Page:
The Nork artillery model has been exported to the Hezbollah in Lebanon. If this could be held off for a year, which I doubt, then the Israelis could sell several billion dollars worth of Iron Dome systems to the RoKs.
The RoKs should first up the ante by staging a massive civil defense exercise and evacuating the North suburbs and select districts of Seoul. If the balloon goes up they would have to anyway and it needs to be planned and tested. If the NorKs react by upping the ante, which I find unlikely but their apologists will have vapors predicting disaster from a provocative defensive response, then it will be better to have begun the evacuation earlier.
Legally there is a state of war and the Cease Fire, not even a real Armistice, is void for two reasons;
1. Even the wiki says, "North Korea unilaterally withdrew from the armistice on May 27, 2009, thus returning to a de jure state of war"
2. the terms of the agreement, seen here at Wikisource, have been violated point by point.
Given that legal condition there is no reason that the UN Command, that is the Americans, could not adopt a 3 step strategy to bring North Korea back into compliance with the agreement and other Security Council declarations;
1. evacuation of civilians within 40 km of the DMZ,
2. imposition of a blockade on the seas and airspace of North Korea,
3. destruction of the artillery sites and missile launch and WMD storage facilities.
None of this would require referral back to the UN Security Council for further deliberation. Legally we have the authority to go now. Step one is a purely defensive measure. Step 2 is legally an Act of War but as noted above the State of War already exists. Under this Step I would include the interception of aircraft over international waters and the destruction of naval assets. Step 3 is as I discuss below best done preemptively rather than in response to a Korean attack. If the Kim regime wishes to back down it can do so at any time, even after the destruction of its military assets. If it fails to do so then the last step would be the elimination of all regime officials. It would help to get China to see their interest in forestalling the violent end of their Pyongyang client. One way to do that would be to assure them that any resultant refugee flow would be as likely to be headed into their territory as South.
In terms of a time table I would think that Step 1 should take a week, there is a limit to how long the evacuation can be maintained before either relaxing it or moving on to Step 2. The second phase should last for two to three weeks. If the NorKs refuse all efforts to get them to restore the Cease Fire and abandon their threats to employ WMD then a coordinated campaign to destroy the tube and missile sites and WMD facilities should begin. At that point secrecy will not be our objective. Indeed we will want it to be absolutely clear to the Chinese and Russians what we will be doing.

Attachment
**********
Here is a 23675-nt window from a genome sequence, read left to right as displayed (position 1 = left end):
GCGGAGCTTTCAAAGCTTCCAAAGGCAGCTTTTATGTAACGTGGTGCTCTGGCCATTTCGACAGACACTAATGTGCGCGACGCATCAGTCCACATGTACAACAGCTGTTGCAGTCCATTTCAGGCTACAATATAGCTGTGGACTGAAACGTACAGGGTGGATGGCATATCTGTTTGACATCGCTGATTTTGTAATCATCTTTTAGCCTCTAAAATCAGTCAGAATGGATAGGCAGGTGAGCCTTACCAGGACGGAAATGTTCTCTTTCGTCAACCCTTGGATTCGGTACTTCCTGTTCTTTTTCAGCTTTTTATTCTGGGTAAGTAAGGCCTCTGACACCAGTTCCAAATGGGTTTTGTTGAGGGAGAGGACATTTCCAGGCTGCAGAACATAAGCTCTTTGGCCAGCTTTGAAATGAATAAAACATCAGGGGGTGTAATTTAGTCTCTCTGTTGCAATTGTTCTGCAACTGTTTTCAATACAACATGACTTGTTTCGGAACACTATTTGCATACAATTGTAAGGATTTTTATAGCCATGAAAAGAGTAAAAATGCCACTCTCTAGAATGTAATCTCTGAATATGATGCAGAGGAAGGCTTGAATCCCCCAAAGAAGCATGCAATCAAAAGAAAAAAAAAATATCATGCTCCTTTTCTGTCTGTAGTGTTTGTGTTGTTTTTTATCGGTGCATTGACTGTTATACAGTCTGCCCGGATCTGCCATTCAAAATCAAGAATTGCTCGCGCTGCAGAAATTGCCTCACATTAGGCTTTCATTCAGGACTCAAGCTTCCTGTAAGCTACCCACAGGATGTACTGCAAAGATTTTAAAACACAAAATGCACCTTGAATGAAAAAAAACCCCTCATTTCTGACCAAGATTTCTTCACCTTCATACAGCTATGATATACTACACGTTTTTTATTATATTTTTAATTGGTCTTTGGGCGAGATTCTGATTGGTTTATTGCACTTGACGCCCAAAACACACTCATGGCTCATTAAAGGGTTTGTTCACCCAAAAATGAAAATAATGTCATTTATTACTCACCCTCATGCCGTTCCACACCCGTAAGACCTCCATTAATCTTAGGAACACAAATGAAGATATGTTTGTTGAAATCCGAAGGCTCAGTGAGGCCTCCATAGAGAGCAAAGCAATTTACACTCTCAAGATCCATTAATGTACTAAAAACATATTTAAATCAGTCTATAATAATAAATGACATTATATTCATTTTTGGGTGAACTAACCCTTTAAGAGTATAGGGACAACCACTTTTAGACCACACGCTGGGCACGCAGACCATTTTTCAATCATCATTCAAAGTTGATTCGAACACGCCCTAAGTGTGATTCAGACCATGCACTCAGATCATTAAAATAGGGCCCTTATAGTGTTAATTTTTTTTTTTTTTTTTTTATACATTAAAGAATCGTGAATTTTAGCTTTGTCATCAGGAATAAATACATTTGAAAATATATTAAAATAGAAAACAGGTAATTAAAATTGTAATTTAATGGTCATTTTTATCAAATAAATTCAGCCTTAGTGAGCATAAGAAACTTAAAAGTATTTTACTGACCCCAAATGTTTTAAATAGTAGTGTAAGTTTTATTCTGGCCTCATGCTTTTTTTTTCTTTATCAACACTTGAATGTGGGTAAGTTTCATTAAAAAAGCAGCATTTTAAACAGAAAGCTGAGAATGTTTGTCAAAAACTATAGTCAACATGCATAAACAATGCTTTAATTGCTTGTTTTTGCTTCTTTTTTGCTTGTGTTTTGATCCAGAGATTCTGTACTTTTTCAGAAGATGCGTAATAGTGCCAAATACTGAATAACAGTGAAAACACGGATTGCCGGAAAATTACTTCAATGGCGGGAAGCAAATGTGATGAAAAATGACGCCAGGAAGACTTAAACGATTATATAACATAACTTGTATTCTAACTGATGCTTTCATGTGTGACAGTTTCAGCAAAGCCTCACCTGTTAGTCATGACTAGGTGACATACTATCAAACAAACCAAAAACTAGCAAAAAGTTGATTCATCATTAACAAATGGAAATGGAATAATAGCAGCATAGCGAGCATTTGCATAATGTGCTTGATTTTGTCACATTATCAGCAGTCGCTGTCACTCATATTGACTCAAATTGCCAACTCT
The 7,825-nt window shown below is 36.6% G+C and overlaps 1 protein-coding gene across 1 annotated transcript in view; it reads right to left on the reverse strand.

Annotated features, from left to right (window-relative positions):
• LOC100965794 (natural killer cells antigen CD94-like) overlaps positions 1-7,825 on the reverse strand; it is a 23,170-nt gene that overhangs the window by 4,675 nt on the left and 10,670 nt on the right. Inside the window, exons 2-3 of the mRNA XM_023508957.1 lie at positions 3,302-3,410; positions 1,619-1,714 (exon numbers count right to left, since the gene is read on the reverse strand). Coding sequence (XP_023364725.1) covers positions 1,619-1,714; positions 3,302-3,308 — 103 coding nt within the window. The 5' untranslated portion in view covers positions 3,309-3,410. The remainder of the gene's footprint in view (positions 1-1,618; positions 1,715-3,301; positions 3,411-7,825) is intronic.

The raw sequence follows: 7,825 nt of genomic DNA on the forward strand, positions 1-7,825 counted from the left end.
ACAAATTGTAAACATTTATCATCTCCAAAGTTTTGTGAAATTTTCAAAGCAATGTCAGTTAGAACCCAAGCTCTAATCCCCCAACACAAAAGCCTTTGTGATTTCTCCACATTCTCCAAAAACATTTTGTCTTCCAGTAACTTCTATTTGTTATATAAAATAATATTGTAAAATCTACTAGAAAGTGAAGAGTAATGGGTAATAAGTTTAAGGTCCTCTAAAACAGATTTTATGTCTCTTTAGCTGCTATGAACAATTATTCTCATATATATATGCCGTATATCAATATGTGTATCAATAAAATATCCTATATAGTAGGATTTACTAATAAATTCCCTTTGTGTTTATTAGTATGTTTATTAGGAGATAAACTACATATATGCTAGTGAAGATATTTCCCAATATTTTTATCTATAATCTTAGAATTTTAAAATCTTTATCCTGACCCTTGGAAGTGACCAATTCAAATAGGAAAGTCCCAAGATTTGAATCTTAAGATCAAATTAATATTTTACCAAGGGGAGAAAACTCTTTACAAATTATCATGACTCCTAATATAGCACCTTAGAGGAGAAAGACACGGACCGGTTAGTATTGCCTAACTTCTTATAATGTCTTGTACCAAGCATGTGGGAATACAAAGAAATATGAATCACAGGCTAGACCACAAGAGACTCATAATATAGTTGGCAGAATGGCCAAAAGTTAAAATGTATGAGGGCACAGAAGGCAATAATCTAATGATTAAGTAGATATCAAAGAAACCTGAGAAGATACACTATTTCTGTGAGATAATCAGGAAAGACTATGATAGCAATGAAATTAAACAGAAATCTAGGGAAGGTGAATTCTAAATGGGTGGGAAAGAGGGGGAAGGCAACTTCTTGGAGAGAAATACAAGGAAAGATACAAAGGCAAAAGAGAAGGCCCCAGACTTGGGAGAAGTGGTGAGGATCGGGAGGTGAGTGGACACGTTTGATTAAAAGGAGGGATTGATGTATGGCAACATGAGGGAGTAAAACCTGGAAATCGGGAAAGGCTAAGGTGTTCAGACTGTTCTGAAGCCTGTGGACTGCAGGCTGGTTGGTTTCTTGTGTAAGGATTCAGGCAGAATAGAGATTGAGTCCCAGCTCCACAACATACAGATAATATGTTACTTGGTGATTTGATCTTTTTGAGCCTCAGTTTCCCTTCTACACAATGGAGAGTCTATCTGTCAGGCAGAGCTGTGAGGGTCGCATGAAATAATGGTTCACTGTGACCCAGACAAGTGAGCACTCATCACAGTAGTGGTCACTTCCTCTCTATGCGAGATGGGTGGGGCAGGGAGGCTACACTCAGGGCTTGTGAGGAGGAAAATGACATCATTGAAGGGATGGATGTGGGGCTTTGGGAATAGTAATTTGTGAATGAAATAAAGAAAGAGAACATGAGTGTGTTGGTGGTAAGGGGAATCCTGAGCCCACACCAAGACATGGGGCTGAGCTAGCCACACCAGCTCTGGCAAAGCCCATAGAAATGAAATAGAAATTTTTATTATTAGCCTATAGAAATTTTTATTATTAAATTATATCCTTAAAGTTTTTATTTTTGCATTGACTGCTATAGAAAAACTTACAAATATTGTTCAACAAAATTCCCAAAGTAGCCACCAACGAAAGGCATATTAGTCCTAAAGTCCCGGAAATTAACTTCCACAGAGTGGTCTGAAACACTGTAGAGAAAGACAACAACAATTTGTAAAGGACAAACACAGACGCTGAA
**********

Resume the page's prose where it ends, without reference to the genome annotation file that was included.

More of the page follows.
My expectation is that if a war breaks out the NorK military will shatter. By the 1980s the same would have happened to Soviets on the Fulda Gap if some idiot had tried to push through to the Rhine. That does not mean that the threat was not real or had been exaggerated. It was very real and in the early 1950s Europe was very vulnerable. In the case of Europe as in the case of Korea there was a real possibility of massive civilian casualties during hostilities. In the case of Korea if the DPRK is given the initiative they could kill 250,000 or more civilians within the first 30 minutes. After 2 to 6 hours I would expect their ability to operate as an effective threat to be degraded. Four years from now after the impact of Obama's demilitarization of the United States is realized that ability to respond will be far less than it still is. We are actually more able to respond with conventional forces now than we were 40+ years ago. When the NorKs attacked the USS Pueblo it turned out that the only aircraft on strip alert were carrying nuclear payloads.
The ridiculous text of Nato's official response, not even delivered over the name of the Secretary General.
Classification: NATO UNCLASSIFIED
NATO Press release (2010)068 (Corr)
Statement by the NATO Spokeman on the sinking of South Korean Cheonan
NATO strongly condemns the North Korean actions which resulted in the sinking of the Cheonan, established in the findings of the multinational investigation. The Alliance expresses its sympathy over the loss of the 46 South Korean sailors and condemns the act of aggression that led to their deaths. The sinking of the Cheonan by North Korea constitutes a clear breach of international law and poses a serious threat to the region.
The North Atlantic Council has in the past strongly urged North Korea to refrain from actions which could contribute to raising tensions. Once again, NATO calls upon Pyongyang to fulfil its international obligations.
End of mail